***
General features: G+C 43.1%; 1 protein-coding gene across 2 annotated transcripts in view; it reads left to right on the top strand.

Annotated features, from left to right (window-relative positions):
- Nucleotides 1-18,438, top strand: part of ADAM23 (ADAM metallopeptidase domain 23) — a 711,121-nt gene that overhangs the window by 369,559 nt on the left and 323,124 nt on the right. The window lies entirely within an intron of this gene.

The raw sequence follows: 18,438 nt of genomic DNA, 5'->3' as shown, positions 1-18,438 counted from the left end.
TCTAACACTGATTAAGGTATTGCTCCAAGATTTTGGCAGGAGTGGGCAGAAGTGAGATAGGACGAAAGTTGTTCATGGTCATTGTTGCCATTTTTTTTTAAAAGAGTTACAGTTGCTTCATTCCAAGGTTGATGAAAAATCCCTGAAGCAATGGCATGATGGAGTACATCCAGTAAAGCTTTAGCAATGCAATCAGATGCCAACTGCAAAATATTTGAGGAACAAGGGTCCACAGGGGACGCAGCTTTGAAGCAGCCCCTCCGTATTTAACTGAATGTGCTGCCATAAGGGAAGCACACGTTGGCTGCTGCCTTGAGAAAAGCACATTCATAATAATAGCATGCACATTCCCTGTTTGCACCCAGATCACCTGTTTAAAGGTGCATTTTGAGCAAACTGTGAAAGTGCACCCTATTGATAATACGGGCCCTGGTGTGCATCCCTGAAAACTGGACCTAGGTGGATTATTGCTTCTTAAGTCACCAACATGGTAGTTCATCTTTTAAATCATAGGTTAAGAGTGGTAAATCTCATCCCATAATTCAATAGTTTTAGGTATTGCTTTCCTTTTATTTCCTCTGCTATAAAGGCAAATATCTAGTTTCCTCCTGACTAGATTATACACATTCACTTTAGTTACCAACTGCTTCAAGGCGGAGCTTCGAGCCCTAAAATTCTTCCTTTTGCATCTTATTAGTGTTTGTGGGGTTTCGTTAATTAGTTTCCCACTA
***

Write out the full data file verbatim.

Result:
General features: G+C 43.1%; 1 protein-coding gene across 2 annotated transcripts in view; it reads left to right on the top strand.

Annotated features, from left to right (window-relative positions):
- Nucleotides 1-18,438, top strand: part of ADAM23 (ADAM metallopeptidase domain 23) — a 711,121-nt gene that overhangs the window by 369,559 nt on the left and 323,124 nt on the right. The window lies entirely within an intron of this gene.

The raw sequence follows: 18,438 nt of genomic DNA, 5'->3' as shown, positions 1-18,438 counted from the left end.
TCTAACACTGATTAAGGTATTGCTCCAAGATTTTGGCAGGAGTGGGCAGAAGTGAGATAGGACGAAAGTTGTTCATGGTCATTGTTGCCATTTTTTTTTAAAAGAGTTACAGTTGCTTCATTCCAAGGTTGATGAAAAATCCCTGAAGCAATGGCATGATGGAGTACATCCAGTAAAGCTTTAGCAATGCAATCAGATGCCAACTGCAAAATATTTGAGGAACAAGGGTCCACAGGGGACGCAGCTTTGAAGCAGCCCCTCCGTATTTAACTGAATGTGCTGCCATAAGGGAAGCACACGTTGGCTGCTGCCTTGAGAAAAGCACATTCATAATAATAGCATGCACATTCCCTGTTTGCACCCAGATCACCTGTTTAAAGGTGCATTTTGAGCAAACTGTGAAAGTGCACCCTATTGATAATACGGGCCCTGGTGTGCATCCCTGAAAACTGGACCTAGGTGGATTATTGCTTCTTAAGTCACCAACATGGTAGTTCATCTTTTAAATCATAGGTTAAGAGTGGTAAATCTCATCCCATAATTCAATAGTTTTAGGTATTGCTTTCCTTTTATTTCCTCTGCTATAAAGGCAAATATCTAGTTTCCTCCTGACTAGATTATACACATTCACTTTAGTTACCAACTGCTTCAAGGCGGAGCTTCGAGCCCTAAAATTCTTCCTTTTGCATCTTATTAGTGTTTGTGGGGTTTCGTTAATTAGTTTCCCACTA